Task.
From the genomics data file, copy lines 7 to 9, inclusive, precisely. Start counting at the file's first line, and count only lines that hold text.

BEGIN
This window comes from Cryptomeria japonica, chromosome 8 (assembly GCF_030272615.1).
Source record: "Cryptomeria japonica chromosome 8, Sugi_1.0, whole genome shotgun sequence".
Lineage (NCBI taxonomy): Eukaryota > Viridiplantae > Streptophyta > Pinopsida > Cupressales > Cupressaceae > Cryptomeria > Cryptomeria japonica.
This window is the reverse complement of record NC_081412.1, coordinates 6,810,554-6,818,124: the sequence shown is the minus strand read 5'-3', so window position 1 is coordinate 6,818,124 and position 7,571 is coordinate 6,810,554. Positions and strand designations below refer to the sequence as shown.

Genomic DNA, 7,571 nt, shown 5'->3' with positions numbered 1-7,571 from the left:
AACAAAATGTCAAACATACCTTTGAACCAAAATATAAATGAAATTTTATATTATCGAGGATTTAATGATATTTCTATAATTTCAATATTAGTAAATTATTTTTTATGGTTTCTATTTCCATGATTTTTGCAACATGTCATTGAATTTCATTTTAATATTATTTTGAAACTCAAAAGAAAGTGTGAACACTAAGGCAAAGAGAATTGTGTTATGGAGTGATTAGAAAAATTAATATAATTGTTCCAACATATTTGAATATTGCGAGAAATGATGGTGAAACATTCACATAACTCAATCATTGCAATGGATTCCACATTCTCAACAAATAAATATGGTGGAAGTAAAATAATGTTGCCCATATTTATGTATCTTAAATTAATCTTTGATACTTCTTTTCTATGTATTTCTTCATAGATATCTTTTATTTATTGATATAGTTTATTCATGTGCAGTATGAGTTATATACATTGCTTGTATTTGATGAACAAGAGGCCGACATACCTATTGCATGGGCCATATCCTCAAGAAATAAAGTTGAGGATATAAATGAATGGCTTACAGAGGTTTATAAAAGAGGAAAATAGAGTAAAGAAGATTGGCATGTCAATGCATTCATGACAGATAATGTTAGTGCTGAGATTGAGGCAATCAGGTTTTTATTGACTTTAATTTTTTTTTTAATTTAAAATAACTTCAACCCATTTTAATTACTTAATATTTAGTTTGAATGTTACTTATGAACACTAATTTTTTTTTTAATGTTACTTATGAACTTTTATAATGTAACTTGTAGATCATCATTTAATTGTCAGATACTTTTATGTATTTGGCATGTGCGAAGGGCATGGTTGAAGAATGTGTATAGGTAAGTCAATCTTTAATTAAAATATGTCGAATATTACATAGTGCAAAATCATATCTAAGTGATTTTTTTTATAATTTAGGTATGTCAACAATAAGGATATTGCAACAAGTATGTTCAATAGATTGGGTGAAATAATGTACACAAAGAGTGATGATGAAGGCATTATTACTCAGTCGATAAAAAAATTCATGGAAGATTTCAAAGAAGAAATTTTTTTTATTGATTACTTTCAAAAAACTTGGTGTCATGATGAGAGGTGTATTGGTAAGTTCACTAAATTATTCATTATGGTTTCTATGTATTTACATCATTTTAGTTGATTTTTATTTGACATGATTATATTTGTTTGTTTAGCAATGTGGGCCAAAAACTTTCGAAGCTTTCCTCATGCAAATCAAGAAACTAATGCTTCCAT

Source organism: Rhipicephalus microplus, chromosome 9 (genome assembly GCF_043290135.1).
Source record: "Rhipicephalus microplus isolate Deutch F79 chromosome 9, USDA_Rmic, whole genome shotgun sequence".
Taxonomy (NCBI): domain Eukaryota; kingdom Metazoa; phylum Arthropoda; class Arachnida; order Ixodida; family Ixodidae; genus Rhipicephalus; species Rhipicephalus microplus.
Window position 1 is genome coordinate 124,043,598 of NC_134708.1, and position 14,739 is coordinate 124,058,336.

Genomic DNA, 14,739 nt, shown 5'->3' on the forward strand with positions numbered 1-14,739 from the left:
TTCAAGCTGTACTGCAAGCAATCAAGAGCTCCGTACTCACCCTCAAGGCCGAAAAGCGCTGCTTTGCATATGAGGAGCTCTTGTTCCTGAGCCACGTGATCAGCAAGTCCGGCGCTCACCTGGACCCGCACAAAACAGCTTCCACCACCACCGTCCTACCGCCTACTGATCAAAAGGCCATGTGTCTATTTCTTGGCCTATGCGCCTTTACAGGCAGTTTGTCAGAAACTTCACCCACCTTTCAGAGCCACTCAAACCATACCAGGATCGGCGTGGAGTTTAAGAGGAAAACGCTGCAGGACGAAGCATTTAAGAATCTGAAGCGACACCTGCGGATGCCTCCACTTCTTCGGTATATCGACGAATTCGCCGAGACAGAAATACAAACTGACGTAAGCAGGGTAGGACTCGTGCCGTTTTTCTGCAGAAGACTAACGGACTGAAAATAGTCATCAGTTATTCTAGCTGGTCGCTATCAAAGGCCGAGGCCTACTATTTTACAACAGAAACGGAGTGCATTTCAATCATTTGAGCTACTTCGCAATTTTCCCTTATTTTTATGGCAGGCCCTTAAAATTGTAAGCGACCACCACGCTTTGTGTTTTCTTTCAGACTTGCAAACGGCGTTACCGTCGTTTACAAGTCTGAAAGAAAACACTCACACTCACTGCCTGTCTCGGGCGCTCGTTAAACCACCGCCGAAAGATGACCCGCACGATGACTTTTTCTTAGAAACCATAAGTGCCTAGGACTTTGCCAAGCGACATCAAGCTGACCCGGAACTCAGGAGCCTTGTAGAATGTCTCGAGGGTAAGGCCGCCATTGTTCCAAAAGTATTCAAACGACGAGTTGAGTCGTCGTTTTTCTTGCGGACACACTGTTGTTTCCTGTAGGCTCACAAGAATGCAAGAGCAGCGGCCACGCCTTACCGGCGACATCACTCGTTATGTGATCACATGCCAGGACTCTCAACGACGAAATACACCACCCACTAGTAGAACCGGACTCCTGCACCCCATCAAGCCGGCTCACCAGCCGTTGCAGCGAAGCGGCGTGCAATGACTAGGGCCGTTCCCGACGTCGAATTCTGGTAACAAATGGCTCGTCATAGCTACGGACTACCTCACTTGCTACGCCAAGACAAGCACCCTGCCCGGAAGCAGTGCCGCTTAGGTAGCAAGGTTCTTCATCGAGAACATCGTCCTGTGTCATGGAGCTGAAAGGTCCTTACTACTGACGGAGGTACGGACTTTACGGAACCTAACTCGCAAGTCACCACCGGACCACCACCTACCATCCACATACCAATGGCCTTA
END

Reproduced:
Source organism: Rhipicephalus microplus, chromosome 9 (genome assembly GCF_043290135.1).
Source record: "Rhipicephalus microplus isolate Deutch F79 chromosome 9, USDA_Rmic, whole genome shotgun sequence".
Taxonomy (NCBI): domain Eukaryota; kingdom Metazoa; phylum Arthropoda; class Arachnida; order Ixodida; family Ixodidae; genus Rhipicephalus; species Rhipicephalus microplus.